My teacher told me I was a rubbish actress; Kristin Scott Thomas , 57, on being told to give it all up before her career had even started, shunning the movie industry, working with Prince, and playing Mrs Churchill.
1988 I just thought Four Weddings was fantastic. It was screaming at me, 'You have to play this part!' Things changed enormously for me after this. People started actually wanting me without me having to beg. But what happens is you make a film that's very successful, then people want you to repeat the same thing over again, because they know it works and they'll get their money's worth. I got asked to play a lot of rather less good Fionas, so I went to do a film in Romania instead.
Prince's Under The Cherry Moon was my first proper film. My acting was appalling. To work with a living god in music was extraordinary. He fired the director after two weeks, rang me in the middle of the night and said, 'Hello. Mary has been fired, I'm now going to be the director'. What can you say? But Prince gave me my first proper film and I will never forget that. He remained a loyal supporter. He came to see me in The Seagull and he loved my movie I've Loved You So Long and wrote a song about it.
1998 It was pretty fantastic to work with Robert Redford on The Horse Whisperer. I enjoyed that, but I didn't enjoy Hollywood. I didn't like the size of everything. It was all too big, and there were always too many people to please. I never knew who I was working for: The director? The producers? Publicists? I found that quite disconcerting. I prefer 15 people on the Isle Of Man, or something.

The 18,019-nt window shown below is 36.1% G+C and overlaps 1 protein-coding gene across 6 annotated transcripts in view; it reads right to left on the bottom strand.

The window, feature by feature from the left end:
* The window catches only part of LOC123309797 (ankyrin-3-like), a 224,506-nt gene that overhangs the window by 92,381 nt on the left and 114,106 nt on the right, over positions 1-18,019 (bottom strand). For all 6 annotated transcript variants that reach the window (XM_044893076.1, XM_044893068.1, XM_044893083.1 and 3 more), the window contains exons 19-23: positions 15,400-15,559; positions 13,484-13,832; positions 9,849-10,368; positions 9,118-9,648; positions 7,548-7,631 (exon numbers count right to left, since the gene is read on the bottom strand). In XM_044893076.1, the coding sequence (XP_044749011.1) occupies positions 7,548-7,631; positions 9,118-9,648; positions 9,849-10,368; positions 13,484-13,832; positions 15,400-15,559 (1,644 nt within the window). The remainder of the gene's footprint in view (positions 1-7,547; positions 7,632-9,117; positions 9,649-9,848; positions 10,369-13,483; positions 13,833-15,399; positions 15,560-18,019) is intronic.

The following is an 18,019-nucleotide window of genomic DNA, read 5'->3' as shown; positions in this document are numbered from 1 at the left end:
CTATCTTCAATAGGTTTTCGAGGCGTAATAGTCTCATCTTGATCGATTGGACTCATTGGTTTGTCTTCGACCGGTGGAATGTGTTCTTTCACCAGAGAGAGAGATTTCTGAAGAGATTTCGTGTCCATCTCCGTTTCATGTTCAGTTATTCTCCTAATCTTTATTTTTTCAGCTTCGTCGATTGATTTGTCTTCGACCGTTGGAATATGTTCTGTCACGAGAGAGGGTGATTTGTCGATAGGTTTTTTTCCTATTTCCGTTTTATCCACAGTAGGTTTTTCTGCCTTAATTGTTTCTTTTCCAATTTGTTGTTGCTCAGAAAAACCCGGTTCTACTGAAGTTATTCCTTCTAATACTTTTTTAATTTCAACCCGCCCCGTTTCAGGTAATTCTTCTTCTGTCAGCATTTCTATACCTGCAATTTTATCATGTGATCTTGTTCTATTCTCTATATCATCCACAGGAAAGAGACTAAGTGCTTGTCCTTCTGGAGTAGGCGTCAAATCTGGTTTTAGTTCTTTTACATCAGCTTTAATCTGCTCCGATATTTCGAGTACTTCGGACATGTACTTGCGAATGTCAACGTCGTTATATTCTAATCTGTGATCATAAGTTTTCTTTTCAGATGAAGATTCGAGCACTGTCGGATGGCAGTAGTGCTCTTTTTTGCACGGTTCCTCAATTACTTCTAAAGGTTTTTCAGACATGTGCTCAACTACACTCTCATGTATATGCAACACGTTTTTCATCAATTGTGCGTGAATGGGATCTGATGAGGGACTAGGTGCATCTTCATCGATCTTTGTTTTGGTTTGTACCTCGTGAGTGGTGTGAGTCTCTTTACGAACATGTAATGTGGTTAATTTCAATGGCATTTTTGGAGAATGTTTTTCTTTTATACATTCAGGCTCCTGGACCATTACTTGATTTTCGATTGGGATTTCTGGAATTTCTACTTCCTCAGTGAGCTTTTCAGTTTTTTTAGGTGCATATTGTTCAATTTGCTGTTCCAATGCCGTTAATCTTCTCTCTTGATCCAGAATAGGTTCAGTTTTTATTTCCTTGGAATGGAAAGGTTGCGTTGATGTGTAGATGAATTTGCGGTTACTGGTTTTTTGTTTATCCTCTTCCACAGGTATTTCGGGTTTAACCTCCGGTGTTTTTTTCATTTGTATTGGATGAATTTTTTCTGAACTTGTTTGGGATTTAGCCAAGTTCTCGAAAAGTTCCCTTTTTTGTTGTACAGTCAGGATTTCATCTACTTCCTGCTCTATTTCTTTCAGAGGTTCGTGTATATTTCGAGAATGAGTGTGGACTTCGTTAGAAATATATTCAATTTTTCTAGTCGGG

2007 I was starstruck by Lauren Bacall. I mean, I think if you weren't starstruck by her, she'd have struck you. She was quite something; she had a hackneyed expression but had such presence. I try to pick up tips and hints from people like that. Also I was pretending to be American in The Walker, which is always a bit sticky and makes me quite uncomfortable.
I was obsessed with the book of The English Patient. So I said, 'I'll do anything on that film I'll be a runner'. But they said, 'Would you read for Katharine Clifton?'. I've never had so much fun in my life as in the audition. I walked in, and there was Ralph Fiennes. I'd never met him before and we sat down, read it, and when we looked up, there was the director Anthony Minghella beaming and he said, 'Ooh, can we do it again?' It just felt so brilliant and right and it was obvious that this should happen.
1996 Gosford Park was heaven, absolute heaven. The director Robert Altman would tower above everybody, push people around and shove the camera operator. With the actors, he would give us all a lecture in the beginning, and then he'd look around the room and say, 'One of you is the weakest link', which is always reassuring when you're with all these Dames and Knights and what-have-yous. But he was so clever with dialogue and characterisation and he was a really, really brilliant director. 2001 Darkest Hour is not the first time I've been asked to play Churchill's wife.
I thought, 'God, yet another character in the background - all "Have you got your coat, darling?"' But I was persuaded. To understand Churchill, you have to see his emotional turmoil and the best place to show his conscience is in his marriage with this intelligent, strong woman who knew him backwards and was unafraid of him. Working with Gary Oldman was a revelation -- he's absolutely extraordinary. When I first met him, I didn't meet Gary Oldman, I met Winston Churchill, because he walked into the first rehearsal in full Churchill gear. People stood up. I never saw him out of Winston's suit. Gary just sort of dissolved into his skin.
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|Publication:||Sunday Mail (Glasgow, Scotland)|
|Date:||Jan 28, 2018|
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